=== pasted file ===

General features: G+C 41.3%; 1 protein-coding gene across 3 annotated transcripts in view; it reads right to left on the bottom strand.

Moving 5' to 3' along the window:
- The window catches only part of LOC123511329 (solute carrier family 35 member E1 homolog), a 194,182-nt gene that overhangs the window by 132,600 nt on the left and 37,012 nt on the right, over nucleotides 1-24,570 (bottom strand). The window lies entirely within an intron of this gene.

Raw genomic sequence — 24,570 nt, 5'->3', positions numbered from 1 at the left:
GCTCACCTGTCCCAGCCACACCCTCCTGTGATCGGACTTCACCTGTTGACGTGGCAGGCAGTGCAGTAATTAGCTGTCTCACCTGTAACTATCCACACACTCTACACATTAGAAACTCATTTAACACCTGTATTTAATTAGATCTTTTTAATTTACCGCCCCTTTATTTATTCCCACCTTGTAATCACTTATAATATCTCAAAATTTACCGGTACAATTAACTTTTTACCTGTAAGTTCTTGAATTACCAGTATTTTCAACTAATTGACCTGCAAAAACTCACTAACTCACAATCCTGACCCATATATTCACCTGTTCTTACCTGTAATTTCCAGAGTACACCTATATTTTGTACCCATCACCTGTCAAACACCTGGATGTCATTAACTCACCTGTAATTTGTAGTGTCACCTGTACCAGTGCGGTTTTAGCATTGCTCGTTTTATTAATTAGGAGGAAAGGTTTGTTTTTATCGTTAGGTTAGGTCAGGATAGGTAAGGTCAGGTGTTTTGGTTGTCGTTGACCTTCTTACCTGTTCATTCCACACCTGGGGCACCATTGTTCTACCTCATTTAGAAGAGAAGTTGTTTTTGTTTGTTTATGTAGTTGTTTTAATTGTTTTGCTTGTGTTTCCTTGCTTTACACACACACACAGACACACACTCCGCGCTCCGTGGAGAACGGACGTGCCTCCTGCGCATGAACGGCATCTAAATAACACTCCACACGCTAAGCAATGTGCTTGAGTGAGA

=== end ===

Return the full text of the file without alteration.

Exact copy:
General features: G+C 41.3%; 1 protein-coding gene across 3 annotated transcripts in view; it reads right to left on the bottom strand.

Moving 5' to 3' along the window:
- The window catches only part of LOC123511329 (solute carrier family 35 member E1 homolog), a 194,182-nt gene that overhangs the window by 132,600 nt on the left and 37,012 nt on the right, over nucleotides 1-24,570 (bottom strand). The window lies entirely within an intron of this gene.

Raw genomic sequence — 24,570 nt, 5'->3', positions numbered from 1 at the left:
GCTCACCTGTCCCAGCCACACCCTCCTGTGATCGGACTTCACCTGTTGACGTGGCAGGCAGTGCAGTAATTAGCTGTCTCACCTGTAACTATCCACACACTCTACACATTAGAAACTCATTTAACACCTGTATTTAATTAGATCTTTTTAATTTACCGCCCCTTTATTTATTCCCACCTTGTAATCACTTATAATATCTCAAAATTTACCGGTACAATTAACTTTTTACCTGTAAGTTCTTGAATTACCAGTATTTTCAACTAATTGACCTGCAAAAACTCACTAACTCACAATCCTGACCCATATATTCACCTGTTCTTACCTGTAATTTCCAGAGTACACCTATATTTTGTACCCATCACCTGTCAAACACCTGGATGTCATTAACTCACCTGTAATTTGTAGTGTCACCTGTACCAGTGCGGTTTTAGCATTGCTCGTTTTATTAATTAGGAGGAAAGGTTTGTTTTTATCGTTAGGTTAGGTCAGGATAGGTAAGGTCAGGTGTTTTGGTTGTCGTTGACCTTCTTACCTGTTCATTCCACACCTGGGGCACCATTGTTCTACCTCATTTAGAAGAGAAGTTGTTTTTGTTTGTTTATGTAGTTGTTTTAATTGTTTTGCTTGTGTTTCCTTGCTTTACACACACACACAGACACACACTCCGCGCTCCGTGGAGAACGGACGTGCCTCCTGCGCATGAACGGCATCTAAATAACACTCCACACGCTAAGCAATGTGCTTGAGTGAGA